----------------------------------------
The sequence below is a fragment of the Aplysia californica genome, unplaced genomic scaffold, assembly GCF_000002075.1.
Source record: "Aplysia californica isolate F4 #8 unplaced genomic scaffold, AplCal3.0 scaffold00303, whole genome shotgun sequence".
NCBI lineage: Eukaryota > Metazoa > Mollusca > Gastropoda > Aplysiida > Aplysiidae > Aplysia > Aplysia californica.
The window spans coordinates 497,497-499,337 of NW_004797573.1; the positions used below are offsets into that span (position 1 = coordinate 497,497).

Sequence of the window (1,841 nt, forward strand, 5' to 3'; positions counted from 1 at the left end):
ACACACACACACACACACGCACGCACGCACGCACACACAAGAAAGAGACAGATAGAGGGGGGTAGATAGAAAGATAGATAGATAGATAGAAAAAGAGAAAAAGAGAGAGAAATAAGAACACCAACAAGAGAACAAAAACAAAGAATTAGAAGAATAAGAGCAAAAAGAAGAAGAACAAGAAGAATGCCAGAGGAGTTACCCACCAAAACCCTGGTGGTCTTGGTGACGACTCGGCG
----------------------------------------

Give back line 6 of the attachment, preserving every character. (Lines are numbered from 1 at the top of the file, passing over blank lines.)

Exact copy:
ACACACACACACACACACGCACGCACGCACGCACACACAAGAAAGAGACAGATAGAGGGGGGTAGATAGAAAGATAGATAGATAGATAGAAAAAGAGAAAAAGAGAGAGAAATAAGAACACCAACAAGAGAACAAAAACAAAGAATTAGAAGAATAAGAGCAAAAAGAAGAAGAACAAGAAGAATGCCAGAGGAGTTACCCACCAAAACCCTGGTGGTCTTGGTGACGACTCGGCG